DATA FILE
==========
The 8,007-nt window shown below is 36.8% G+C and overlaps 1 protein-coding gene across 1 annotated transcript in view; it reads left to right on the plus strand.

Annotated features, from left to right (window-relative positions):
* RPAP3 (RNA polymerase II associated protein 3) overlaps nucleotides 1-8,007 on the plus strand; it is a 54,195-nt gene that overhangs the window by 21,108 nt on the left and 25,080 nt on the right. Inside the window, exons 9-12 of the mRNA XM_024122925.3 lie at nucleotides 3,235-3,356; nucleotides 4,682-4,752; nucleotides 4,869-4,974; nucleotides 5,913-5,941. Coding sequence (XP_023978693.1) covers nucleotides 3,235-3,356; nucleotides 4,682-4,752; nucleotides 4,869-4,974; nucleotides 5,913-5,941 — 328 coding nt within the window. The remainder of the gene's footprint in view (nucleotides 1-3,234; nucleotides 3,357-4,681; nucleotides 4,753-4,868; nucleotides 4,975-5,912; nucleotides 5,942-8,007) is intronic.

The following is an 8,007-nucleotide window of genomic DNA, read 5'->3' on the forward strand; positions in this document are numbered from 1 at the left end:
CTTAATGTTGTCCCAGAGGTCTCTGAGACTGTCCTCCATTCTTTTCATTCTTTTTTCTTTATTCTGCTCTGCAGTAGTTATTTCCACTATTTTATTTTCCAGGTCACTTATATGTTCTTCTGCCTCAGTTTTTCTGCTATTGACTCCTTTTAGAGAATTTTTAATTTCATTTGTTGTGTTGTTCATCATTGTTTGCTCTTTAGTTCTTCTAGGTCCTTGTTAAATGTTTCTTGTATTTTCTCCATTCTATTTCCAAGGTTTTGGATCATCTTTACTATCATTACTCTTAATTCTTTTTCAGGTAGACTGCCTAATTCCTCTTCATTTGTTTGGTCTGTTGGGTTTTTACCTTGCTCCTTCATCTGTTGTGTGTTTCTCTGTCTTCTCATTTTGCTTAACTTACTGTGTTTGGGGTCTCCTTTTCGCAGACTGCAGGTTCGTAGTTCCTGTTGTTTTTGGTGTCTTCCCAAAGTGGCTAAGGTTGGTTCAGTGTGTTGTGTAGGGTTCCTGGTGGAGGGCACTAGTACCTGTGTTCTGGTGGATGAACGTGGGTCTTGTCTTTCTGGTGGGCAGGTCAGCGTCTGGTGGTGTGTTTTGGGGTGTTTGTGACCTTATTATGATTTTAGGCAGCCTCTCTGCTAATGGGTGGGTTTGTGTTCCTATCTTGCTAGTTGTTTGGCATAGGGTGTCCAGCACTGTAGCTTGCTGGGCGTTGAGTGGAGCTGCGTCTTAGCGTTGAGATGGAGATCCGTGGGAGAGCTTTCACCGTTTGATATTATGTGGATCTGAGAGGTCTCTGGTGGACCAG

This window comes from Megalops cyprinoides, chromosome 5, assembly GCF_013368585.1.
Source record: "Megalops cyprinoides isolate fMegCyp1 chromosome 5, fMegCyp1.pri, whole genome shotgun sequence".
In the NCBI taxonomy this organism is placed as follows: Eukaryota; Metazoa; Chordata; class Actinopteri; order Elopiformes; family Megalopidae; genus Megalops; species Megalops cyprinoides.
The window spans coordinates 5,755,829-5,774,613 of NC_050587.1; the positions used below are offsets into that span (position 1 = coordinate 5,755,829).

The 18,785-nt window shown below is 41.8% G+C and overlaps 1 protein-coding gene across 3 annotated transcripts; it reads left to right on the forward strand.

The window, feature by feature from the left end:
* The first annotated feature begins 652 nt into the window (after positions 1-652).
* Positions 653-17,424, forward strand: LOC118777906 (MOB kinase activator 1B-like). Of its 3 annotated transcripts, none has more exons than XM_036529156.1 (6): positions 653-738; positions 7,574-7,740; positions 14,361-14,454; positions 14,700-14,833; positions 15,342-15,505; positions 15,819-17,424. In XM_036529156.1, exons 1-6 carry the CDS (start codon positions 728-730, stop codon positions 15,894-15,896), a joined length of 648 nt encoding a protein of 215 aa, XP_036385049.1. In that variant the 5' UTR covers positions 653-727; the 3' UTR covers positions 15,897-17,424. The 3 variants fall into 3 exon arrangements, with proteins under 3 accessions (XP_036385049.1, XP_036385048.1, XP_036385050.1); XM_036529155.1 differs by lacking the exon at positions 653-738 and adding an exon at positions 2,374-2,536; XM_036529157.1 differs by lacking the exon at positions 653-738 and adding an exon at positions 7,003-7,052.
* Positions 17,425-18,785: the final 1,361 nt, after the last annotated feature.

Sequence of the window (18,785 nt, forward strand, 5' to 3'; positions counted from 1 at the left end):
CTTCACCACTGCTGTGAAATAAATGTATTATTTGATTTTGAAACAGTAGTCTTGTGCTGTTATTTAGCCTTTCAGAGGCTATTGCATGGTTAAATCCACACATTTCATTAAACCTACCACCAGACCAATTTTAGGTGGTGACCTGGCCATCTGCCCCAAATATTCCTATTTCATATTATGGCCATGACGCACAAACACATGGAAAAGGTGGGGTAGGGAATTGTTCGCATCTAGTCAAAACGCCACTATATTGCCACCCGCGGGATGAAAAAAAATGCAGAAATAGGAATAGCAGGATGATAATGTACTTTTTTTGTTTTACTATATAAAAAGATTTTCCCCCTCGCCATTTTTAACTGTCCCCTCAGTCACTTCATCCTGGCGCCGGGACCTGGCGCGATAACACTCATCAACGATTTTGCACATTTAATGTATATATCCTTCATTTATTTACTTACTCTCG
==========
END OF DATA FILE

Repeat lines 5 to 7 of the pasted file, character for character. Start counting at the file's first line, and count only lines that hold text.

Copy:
CTTAATGTTGTCCCAGAGGTCTCTGAGACTGTCCTCCATTCTTTTCATTCTTTTTTCTTTATTCTGCTCTGCAGTAGTTATTTCCACTATTTTATTTTCCAGGTCACTTATATGTTCTTCTGCCTCAGTTTTTCTGCTATTGACTCCTTTTAGAGAATTTTTAATTTCATTTGTTGTGTTGTTCATCATTGTTTGCTCTTTAGTTCTTCTAGGTCCTTGTTAAATGTTTCTTGTATTTTCTCCATTCTATTTCCAAGGTTTTGGATCATCTTTACTATCATTACTCTTAATTCTTTTTCAGGTAGACTGCCTAATTCCTCTTCATTTGTTTGGTCTGTTGGGTTTTTACCTTGCTCCTTCATCTGTTGTGTGTTTCTCTGTCTTCTCATTTTGCTTAACTTACTGTGTTTGGGGTCTCCTTTTCGCAGACTGCAGGTTCGTAGTTCCTGTTGTTTTTGGTGTCTTCCCAAAGTGGCTAAGGTTGGTTCAGTGTGTTGTGTAGGGTTCCTGGTGGAGGGCACTAGTACCTGTGTTCTGGTGGATGAACGTGGGTCTTGTCTTTCTGGTGGGCAGGTCAGCGTCTGGTGGTGTGTTTTGGGGTGTTTGTGACCTTATTATGATTTTAGGCAGCCTCTCTGCTAATGGGTGGGTTTGTGTTCCTATCTTGCTAGTTGTTTGGCATAGGGTGTCCAGCACTGTAGCTTGCTGGGCGTTGAGTGGAGCTGCGTCTTAGCGTTGAGATGGAGATCCGTGGGAGAGCTTTCACCGTTTGATATTATGTGGATCTGAGAGGTCTCTGGTGGACCAG

This window comes from Megalops cyprinoides, chromosome 5, assembly GCF_013368585.1.
Source record: "Megalops cyprinoides isolate fMegCyp1 chromosome 5, fMegCyp1.pri, whole genome shotgun sequence".